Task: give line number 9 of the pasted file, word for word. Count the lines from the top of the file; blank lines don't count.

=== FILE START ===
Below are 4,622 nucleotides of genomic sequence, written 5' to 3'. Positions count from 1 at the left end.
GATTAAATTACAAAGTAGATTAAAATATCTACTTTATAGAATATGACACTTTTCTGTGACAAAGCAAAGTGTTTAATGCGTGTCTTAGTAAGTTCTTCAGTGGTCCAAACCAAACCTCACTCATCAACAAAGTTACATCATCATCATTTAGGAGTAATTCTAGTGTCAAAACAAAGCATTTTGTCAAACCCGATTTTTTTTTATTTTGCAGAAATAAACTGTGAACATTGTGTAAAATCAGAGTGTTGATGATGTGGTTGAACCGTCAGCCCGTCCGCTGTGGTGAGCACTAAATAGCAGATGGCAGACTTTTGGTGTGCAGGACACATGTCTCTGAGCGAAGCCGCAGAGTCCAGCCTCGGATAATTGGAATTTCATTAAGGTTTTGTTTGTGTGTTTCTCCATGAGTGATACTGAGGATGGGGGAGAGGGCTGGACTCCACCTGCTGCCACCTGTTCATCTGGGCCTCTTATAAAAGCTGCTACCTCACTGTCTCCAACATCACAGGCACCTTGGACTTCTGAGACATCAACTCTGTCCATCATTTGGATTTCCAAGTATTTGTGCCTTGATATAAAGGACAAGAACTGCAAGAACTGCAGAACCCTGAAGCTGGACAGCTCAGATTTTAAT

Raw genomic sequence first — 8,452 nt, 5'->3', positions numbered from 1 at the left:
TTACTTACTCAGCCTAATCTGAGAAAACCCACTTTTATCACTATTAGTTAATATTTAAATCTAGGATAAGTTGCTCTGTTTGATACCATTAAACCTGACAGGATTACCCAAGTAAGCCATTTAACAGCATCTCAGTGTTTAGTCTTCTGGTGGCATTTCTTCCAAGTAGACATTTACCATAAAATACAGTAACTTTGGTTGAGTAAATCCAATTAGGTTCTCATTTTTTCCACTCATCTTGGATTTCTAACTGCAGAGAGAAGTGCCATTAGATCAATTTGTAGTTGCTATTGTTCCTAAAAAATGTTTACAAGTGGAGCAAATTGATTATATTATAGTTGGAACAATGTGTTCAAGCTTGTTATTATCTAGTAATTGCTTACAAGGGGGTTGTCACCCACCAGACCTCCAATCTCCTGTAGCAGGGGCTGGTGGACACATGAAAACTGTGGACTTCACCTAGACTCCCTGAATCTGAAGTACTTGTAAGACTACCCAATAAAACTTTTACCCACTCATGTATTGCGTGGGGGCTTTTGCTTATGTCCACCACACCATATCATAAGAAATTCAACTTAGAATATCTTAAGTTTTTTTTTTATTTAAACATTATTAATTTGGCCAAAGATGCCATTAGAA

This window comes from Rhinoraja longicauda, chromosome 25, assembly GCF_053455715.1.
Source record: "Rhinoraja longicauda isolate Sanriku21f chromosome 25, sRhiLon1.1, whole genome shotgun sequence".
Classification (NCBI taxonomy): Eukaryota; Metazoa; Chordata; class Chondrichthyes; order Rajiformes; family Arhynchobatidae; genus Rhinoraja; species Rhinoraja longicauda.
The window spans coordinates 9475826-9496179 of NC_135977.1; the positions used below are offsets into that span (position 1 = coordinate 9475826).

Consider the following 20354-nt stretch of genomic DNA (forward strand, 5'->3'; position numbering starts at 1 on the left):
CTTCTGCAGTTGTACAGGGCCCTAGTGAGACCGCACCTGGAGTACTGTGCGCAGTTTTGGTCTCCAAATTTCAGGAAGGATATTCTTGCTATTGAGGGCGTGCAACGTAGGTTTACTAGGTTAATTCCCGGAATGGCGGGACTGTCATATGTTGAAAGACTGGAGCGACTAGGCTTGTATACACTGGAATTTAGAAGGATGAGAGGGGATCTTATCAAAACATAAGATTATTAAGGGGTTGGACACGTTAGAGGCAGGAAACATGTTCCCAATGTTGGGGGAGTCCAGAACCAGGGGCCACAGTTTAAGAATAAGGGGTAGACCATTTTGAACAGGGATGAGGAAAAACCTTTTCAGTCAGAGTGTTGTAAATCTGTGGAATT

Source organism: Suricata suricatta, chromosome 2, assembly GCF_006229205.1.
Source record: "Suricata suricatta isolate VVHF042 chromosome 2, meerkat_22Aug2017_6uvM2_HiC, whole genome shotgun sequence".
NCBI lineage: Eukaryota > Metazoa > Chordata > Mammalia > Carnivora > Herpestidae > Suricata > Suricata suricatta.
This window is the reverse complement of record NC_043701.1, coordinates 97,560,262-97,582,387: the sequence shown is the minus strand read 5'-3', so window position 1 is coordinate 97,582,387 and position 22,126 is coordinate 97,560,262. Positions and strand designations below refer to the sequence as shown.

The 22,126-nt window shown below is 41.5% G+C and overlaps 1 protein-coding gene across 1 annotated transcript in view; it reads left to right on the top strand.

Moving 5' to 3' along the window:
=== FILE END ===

Consider the following 20354-nt stretch of genomic DNA (forward strand, 5'->3'; position numbering starts at 1 on the left):